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Full time trader since 2007. Formed a trading corporation, Black Bull Enterprises, Inc. in Feb. 2008. Previously worked as a financial forecaster for Anthem Health Plans of Maine, from 1993 - 2007. Prior to 1993 worked as an analyst for the American Hospital Association, the Metropolitan Chicago... More
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  • RIMM Results are NO Surprise! Examining Wall Street’s Disappointment With Research in Motion (RIM) (RIMM)
    With RIM closing at $65.43 on October 2, down some 25% from its September 23, high of $88.08, it may be profitable to reexamine the underpinnings of Wall Street’s deep disappointment with the company.
     
    Many commentators have created the impression that Apple (NASDAQ:AAPL) and Palm (PALM) have all but stopped RIM’s growth. A reexamination of the facts shows that in 2Q 2010 RIM's subscriber base reached 32 million, up a net 3.8 million for the quarter and a net 13 million over 2Q 2009. Yet some bears groused endlessly that they wanted an additional 100,000 subscribers.     
     
    Moreover, revenue for 2Q was up 37%. But the Wall Street bears somehow blew this off too. These were the very same bears that frequently complain in other contexts they just don’t see top-line growth. Well, look at RIM!   RIM’s 2Q revenue growth was driven by sales of 8.3 million devices up from 6.1 million a year earlier. There is no way the bears can argue that kind of revenue increase is priced in!
     
    Many of those who were disappointed were especially troubled by RIM’s forecast for 3Q 2010. Net subscriber additions were forecast to increase by a mere 4.0 to 4.3 million.   Device sales were expected to increase to 9.5 million (the mid-point of guidance) up from 6.7 million in 3Q 2009. In fact, RIM’s guidance suggests that device sales revenue for 3Q 2010 will be up some 35% over the prior year assuming a average sales price (NYSE:ASP) of $320 (we will get to this) Not bad growth in light of : (1) the stiff competition, (2) the economy, and (3) RIM’s focus on maintaining a sound gross margin. 
     
    Still, some of the bears say that the real problem is RIM’s profitability. They imply that the smart phone is becoming a commodity and profitability is all but over. Hello! RIM’s 2Q gross margin was 44.1% and the company is forecasting 43% for 3Q. Did they ever check on Apple’s gross margin?  Well, Apple’s companywide gross margin was 36% (in the quarter ending June 27) and they expect a 34% companywide gross margin for the current quarter. Incidentally, Wall Street did not punish Apple for the forecasted decrease.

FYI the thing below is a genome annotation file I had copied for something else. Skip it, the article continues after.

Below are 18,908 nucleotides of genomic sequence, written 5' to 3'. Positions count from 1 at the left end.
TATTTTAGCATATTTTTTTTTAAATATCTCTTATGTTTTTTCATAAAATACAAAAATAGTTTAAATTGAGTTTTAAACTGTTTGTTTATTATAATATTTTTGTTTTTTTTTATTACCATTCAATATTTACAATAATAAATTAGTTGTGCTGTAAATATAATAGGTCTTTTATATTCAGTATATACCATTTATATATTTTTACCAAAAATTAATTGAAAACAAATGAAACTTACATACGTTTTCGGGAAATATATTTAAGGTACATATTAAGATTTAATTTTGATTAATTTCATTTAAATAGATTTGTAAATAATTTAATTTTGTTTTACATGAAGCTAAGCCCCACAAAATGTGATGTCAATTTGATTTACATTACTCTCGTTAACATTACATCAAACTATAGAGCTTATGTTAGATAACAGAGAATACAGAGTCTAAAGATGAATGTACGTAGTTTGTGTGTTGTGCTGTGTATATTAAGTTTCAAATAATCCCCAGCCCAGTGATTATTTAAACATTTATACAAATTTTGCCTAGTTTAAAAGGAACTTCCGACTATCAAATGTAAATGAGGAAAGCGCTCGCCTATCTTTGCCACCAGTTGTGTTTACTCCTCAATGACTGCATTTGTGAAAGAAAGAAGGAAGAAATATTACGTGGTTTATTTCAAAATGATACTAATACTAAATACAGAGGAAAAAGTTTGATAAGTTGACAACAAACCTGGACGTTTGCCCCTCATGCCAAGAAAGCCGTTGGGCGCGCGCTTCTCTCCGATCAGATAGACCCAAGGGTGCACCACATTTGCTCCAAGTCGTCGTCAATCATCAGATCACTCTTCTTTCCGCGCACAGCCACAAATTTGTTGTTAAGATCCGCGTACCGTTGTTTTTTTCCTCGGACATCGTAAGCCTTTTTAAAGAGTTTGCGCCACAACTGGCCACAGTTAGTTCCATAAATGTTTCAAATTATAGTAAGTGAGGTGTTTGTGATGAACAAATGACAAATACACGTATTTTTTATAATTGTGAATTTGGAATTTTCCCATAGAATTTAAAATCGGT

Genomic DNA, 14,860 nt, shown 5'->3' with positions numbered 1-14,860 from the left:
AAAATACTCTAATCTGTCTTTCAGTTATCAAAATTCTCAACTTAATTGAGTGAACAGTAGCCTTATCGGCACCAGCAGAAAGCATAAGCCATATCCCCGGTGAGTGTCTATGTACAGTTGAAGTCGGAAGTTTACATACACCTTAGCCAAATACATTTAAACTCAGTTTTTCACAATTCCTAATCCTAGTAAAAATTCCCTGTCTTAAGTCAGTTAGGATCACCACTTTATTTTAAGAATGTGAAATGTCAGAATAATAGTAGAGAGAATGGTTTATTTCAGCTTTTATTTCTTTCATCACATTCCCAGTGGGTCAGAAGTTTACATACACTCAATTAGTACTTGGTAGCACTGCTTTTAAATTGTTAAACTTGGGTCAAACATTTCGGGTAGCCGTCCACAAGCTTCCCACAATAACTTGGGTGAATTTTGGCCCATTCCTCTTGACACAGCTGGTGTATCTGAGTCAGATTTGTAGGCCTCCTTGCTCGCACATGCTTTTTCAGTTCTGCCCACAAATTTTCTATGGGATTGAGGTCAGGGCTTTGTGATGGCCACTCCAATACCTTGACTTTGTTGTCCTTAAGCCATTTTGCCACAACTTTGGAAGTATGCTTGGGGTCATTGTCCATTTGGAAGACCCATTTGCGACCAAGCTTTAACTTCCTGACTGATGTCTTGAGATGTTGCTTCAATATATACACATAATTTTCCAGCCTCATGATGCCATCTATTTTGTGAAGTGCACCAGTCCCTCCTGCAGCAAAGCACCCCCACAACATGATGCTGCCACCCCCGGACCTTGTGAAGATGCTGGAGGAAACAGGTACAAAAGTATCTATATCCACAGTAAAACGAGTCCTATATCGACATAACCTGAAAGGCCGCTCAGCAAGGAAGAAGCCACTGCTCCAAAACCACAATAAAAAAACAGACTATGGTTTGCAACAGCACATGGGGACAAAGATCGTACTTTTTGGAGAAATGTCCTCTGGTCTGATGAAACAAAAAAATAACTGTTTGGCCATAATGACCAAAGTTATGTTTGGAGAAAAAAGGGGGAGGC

What about RIM’s 3Q projected ASP of  $320? This is a huge issue with the bears because it is down from $345 in 2Q. The decrease is driven by new lower price models such as certain BlackBerry Curve models. Whether the ASP will stay down in future quarters will depend on market conditions and the impact of RIM’s addition of some new upper end smart phones late in 3Q. But when you take into consideration the increase in the number of units sold,  and the relatively high 43% gross margin, total gross margin grows rather nicely.
     
    On its June 27 conference call Apple was asked how its $99 dollar iPhone sales were compared to other price points. Do you know what Apple said? They were mum saying only that it was confidential information. And Wall Street thanked them for their non-answer. The answer really did not matter because Apples’ phone revenue and phone profits were way up. Apple understands elasticity. Not only have they come out with the $99 iPhone, they have also recently cut the price of their MacBook Pro from $1,999 to $1,199 and have priced their iPod Touch extremely aggressively so they could “get that platform out there.” 
     
    RIM gets the concept of price elasticity and getting their platform out there too!. But somehow many on Wall Street view RIM differently even though like Apple, RIM’s gross margin continues to grow at a remarkable pace. Both companies know that if they keep a watchful eye on gross margin while expanding the market their profits will grow handsomely. On the 2Q conference call RIM’s management warned that price skimming was shortsighted. By contrast they talked about the benefit of establishing and holding lead position in the expanding market. They called this the "land grab."  

    The RIM sell-off is an error that the sharp minds on Wall Street will correct sooner rather than later,.  With the stock at $65.43 there is a lot money left on the table. Read calmly, nothing in RIM’s 2 Q2010 earnings report suggests RIM is anything but a high growth very profitable company.  I am staying long RIMM.
     
     
    Tags: BBRY, AAPL, PALM, NOK
    Oct 03 3:07 PM | Link | 1 Comment
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